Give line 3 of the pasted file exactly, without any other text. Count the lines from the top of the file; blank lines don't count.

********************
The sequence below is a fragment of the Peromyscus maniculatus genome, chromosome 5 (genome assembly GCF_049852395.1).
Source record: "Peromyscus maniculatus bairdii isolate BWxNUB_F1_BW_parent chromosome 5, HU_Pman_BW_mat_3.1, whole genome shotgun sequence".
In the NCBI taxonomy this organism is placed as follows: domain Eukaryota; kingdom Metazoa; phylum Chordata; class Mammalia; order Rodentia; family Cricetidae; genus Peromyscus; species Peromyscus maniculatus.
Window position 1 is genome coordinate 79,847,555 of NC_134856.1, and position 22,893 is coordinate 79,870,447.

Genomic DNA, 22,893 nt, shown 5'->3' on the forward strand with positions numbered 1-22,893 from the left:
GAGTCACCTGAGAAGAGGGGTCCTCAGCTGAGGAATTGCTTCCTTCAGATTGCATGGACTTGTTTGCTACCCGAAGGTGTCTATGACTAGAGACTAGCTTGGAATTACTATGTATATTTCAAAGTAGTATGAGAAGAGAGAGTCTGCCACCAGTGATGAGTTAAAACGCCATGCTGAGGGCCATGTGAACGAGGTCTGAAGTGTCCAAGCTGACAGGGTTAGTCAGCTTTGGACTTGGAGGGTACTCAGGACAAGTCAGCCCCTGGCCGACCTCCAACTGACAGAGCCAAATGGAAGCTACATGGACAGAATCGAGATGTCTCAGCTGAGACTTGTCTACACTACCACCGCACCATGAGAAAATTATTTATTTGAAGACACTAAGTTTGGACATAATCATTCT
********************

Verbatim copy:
In the NCBI taxonomy this organism is placed as follows: domain Eukaryota; kingdom Metazoa; phylum Chordata; class Mammalia; order Rodentia; family Cricetidae; genus Peromyscus; species Peromyscus maniculatus.